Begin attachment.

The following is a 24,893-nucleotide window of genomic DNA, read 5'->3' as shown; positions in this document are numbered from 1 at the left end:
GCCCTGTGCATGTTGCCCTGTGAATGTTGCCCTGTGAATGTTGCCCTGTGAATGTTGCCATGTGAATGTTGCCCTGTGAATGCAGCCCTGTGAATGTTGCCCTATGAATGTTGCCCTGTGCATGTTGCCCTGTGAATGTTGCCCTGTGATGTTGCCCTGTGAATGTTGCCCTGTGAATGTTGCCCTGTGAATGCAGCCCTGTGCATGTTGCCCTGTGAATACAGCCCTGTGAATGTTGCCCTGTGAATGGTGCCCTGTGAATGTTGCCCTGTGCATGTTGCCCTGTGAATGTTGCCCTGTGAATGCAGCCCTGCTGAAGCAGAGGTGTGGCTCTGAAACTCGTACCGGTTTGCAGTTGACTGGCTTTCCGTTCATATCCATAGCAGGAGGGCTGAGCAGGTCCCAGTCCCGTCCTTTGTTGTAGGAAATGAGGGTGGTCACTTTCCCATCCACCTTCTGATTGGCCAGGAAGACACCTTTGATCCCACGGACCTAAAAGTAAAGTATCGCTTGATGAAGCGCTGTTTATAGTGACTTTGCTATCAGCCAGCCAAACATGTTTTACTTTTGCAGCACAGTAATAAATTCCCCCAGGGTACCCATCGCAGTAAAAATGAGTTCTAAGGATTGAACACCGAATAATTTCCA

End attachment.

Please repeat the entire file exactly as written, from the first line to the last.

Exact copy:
The following is a 24,893-nucleotide window of genomic DNA, read 5'->3' as shown; positions in this document are numbered from 1 at the left end:
GCCCTGTGCATGTTGCCCTGTGAATGTTGCCCTGTGAATGTTGCCCTGTGAATGTTGCCATGTGAATGTTGCCCTGTGAATGCAGCCCTGTGAATGTTGCCCTATGAATGTTGCCCTGTGCATGTTGCCCTGTGAATGTTGCCCTGTGATGTTGCCCTGTGAATGTTGCCCTGTGAATGTTGCCCTGTGAATGCAGCCCTGTGCATGTTGCCCTGTGAATACAGCCCTGTGAATGTTGCCCTGTGAATGGTGCCCTGTGAATGTTGCCCTGTGCATGTTGCCCTGTGAATGTTGCCCTGTGAATGCAGCCCTGCTGAAGCAGAGGTGTGGCTCTGAAACTCGTACCGGTTTGCAGTTGACTGGCTTTCCGTTCATATCCATAGCAGGAGGGCTGAGCAGGTCCCAGTCCCGTCCTTTGTTGTAGGAAATGAGGGTGGTCACTTTCCCATCCACCTTCTGATTGGCCAGGAAGACACCTTTGATCCCACGGACCTAAAAGTAAAGTATCGCTTGATGAAGCGCTGTTTATAGTGACTTTGCTATCAGCCAGCCAAACATGTTTTACTTTTGCAGCACAGTAATAAATTCCCCCAGGGTACCCATCGCAGTAAAAATGAGTTCTAAGGATTGAACACCGAATAATTTCCA